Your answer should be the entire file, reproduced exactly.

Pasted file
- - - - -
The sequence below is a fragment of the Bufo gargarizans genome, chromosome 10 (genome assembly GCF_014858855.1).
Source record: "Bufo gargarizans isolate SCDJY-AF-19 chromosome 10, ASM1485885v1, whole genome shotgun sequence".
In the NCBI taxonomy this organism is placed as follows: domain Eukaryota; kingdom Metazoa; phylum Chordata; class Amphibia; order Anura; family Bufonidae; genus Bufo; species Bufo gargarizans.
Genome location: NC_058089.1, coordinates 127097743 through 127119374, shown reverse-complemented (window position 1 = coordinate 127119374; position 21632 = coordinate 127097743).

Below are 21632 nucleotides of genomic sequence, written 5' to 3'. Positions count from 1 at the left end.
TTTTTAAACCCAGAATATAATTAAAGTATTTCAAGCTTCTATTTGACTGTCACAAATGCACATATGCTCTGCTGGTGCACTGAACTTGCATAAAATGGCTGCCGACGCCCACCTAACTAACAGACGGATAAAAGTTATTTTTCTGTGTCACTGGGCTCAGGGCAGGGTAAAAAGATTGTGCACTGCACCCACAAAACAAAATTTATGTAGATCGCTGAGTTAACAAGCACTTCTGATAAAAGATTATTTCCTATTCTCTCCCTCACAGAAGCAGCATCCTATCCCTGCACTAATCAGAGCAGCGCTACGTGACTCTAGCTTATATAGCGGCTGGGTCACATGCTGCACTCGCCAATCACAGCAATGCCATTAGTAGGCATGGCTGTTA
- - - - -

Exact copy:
The sequence below is a fragment of the Bufo gargarizans genome, chromosome 10 (genome assembly GCF_014858855.1).
Source record: "Bufo gargarizans isolate SCDJY-AF-19 chromosome 10, ASM1485885v1, whole genome shotgun sequence".
In the NCBI taxonomy this organism is placed as follows: domain Eukaryota; kingdom Metazoa; phylum Chordata; class Amphibia; order Anura; family Bufonidae; genus Bufo; species Bufo gargarizans.
Genome location: NC_058089.1, coordinates 127097743 through 127119374, shown reverse-complemented (window position 1 = coordinate 127119374; position 21632 = coordinate 127097743).

Below are 21632 nucleotides of genomic sequence, written 5' to 3'. Positions count from 1 at the left end.
TTTTTAAACCCAGAATATAATTAAAGTATTTCAAGCTTCTATTTGACTGTCACAAATGCACATATGCTCTGCTGGTGCACTGAACTTGCATAAAATGGCTGCCGACGCCCACCTAACTAACAGACGGATAAAAGTTATTTTTCTGTGTCACTGGGCTCAGGGCAGGGTAAAAAGATTGTGCACTGCACCCACAAAACAAAATTTATGTAGATCGCTGAGTTAACAAGCACTTCTGATAAAAGATTATTTCCTATTCTCTCCCTCACAGAAGCAGCATCCTATCCCTGCACTAATCAGAGCAGCGCTACGTGACTCTAGCTTATATAGCGGCTGGGTCACATGCTGCACTCGCCAATCACAGCAATGCCATTAGTAGGCATGGCTGTTA